In “Navigating Pathways: Oral Tradition and the Internet,” I focus on dynamic similarities between humankind’s oldest and newest communications media, and on the novel opportunities for understanding that this surprising analogy makes possible. Both oral tradition and Internet technology (OT and IT) work by providing a network of pathways to surf.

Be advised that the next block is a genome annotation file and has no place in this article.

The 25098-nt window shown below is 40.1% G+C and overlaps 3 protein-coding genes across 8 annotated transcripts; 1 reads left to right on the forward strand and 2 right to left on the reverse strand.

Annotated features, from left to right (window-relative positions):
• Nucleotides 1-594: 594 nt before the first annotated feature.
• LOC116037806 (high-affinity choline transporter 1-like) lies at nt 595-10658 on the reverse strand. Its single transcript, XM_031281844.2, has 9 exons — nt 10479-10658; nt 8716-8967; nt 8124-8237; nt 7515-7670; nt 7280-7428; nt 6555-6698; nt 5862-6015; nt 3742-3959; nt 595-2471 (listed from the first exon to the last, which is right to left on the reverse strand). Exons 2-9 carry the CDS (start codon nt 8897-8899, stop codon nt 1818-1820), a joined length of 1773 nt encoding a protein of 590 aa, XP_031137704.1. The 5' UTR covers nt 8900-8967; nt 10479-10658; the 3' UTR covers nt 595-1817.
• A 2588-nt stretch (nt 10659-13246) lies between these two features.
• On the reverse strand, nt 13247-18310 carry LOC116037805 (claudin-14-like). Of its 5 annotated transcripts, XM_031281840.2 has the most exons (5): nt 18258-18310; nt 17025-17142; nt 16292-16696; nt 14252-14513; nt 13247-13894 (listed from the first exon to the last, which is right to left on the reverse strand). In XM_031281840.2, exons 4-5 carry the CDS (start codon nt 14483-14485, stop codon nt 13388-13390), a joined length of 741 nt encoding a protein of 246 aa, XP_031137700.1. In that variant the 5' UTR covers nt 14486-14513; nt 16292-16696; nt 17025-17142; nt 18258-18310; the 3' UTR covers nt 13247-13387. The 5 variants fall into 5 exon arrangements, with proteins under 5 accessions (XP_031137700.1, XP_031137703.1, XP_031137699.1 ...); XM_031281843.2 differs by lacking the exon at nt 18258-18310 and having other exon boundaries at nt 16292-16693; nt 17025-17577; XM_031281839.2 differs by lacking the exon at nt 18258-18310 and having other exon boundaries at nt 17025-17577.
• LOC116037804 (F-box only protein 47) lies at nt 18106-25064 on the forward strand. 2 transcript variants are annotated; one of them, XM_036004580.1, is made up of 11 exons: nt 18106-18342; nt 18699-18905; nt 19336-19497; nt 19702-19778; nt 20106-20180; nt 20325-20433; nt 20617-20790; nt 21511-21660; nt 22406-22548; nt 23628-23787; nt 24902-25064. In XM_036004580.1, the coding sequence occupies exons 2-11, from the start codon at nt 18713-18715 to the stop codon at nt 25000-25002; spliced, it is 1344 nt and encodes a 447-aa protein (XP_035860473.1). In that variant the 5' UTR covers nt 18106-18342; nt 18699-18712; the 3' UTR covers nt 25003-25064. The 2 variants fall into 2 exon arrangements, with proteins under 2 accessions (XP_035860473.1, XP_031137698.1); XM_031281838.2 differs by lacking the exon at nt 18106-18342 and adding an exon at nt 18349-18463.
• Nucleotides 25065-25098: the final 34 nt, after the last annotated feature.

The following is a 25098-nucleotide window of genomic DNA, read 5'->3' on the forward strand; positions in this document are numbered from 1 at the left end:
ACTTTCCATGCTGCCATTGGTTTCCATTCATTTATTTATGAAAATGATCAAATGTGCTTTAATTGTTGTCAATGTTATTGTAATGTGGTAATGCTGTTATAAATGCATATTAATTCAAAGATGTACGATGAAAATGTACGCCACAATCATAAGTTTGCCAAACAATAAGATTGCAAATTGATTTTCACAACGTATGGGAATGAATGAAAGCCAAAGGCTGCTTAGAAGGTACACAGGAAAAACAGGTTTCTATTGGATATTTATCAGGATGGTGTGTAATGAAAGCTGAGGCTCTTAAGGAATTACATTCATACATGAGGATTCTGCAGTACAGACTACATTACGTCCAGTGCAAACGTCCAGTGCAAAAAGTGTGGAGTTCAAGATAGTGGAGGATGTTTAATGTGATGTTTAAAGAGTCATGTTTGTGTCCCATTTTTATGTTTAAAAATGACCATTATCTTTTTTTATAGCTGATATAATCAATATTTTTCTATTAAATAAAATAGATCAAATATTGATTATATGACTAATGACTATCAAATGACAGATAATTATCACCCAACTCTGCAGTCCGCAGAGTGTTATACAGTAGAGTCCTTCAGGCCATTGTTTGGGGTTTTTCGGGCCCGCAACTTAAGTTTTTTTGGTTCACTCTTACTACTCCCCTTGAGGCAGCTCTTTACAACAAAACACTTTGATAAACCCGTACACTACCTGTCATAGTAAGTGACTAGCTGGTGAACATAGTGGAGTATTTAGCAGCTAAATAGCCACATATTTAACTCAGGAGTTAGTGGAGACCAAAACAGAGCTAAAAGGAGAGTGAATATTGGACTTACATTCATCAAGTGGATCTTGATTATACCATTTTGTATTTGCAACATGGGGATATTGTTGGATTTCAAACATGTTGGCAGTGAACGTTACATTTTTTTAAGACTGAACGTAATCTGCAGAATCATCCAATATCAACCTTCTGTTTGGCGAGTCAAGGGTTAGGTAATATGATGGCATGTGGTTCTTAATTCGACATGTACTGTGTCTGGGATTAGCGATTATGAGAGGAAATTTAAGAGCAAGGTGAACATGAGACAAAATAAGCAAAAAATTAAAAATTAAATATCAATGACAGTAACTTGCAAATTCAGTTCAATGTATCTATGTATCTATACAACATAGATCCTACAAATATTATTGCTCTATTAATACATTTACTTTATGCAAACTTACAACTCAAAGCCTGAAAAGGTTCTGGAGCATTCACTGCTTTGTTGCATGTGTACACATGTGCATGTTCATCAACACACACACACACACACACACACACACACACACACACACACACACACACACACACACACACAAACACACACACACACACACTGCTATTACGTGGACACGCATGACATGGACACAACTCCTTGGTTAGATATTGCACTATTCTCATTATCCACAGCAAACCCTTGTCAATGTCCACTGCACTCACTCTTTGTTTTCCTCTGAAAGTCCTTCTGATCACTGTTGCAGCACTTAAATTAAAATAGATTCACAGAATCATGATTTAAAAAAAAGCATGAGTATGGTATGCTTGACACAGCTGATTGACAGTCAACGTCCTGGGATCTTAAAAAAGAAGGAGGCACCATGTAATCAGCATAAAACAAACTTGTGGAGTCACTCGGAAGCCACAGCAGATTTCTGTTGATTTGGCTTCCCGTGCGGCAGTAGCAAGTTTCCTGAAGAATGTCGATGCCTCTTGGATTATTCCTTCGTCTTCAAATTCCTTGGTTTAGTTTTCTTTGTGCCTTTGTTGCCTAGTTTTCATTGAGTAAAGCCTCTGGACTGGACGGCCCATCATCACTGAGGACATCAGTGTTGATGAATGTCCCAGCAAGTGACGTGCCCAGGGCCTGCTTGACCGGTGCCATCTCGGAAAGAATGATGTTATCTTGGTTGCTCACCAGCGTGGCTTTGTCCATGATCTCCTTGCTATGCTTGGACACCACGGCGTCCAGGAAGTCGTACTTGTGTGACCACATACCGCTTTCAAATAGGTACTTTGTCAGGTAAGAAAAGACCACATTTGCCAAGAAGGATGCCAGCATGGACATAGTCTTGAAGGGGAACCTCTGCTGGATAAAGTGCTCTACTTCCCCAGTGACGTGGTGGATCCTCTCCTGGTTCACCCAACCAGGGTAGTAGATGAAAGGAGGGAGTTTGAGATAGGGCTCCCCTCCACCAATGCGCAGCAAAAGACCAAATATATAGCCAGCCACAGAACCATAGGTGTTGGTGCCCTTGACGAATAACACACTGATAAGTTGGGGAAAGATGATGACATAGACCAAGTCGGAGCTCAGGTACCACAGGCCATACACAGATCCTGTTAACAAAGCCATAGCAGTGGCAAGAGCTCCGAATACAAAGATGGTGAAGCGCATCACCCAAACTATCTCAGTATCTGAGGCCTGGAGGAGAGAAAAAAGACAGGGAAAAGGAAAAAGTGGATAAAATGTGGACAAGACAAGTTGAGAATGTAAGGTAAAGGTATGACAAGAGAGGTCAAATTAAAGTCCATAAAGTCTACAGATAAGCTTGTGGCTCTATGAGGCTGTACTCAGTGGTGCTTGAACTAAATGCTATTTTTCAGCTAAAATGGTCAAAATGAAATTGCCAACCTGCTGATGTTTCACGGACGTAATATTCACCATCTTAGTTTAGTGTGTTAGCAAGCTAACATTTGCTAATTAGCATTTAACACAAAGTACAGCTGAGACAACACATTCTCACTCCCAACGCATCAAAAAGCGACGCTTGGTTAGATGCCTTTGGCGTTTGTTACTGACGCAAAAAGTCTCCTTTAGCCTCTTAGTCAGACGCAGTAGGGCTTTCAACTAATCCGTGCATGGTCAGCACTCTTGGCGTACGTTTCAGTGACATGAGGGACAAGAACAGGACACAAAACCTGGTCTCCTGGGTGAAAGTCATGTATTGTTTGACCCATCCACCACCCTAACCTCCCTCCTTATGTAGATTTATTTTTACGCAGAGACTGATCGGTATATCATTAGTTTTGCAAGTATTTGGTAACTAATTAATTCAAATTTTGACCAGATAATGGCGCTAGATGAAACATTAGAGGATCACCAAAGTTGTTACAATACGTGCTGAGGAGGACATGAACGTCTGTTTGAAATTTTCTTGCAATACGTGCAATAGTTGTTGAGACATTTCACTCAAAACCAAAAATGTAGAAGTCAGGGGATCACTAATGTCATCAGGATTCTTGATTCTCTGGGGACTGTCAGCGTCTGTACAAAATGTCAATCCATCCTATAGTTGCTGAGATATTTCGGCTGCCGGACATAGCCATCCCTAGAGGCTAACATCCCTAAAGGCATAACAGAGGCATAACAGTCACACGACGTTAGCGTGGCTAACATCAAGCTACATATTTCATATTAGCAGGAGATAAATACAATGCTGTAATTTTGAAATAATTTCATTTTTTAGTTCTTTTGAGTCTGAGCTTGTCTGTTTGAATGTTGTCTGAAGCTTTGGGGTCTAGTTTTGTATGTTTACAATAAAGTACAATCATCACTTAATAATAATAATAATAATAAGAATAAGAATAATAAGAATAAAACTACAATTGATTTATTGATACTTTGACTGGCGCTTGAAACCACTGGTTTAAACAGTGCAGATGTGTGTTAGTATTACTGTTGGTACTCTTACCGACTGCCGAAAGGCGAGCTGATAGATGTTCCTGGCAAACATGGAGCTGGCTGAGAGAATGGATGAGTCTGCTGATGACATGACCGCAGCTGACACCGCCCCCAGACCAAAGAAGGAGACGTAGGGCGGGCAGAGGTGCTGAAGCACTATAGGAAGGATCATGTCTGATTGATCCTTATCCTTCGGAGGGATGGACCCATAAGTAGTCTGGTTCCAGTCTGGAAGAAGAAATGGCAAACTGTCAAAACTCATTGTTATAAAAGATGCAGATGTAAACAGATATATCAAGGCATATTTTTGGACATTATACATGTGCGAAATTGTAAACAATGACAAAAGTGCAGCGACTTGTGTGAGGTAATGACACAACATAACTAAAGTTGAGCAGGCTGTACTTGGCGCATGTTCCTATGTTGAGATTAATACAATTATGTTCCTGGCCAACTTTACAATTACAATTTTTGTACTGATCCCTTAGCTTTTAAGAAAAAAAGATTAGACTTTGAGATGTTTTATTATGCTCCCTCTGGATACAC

The article lies principally at the intersection of academic content and technology tools, but also has practical pedagogical implications, both for formal courses and for informal, self-initiated learning. The home sector is interdisciplinary: arts and humanities on the one hand, and social sciences on the other. The primary field of inquiry—studies in oral tradition—spans a consortium of individual disciplines, among them literature, languages and linguistics, anthropology, and folklore, with well-established applications in history, religion, philosophy, psychology, music, theatre, and other areas.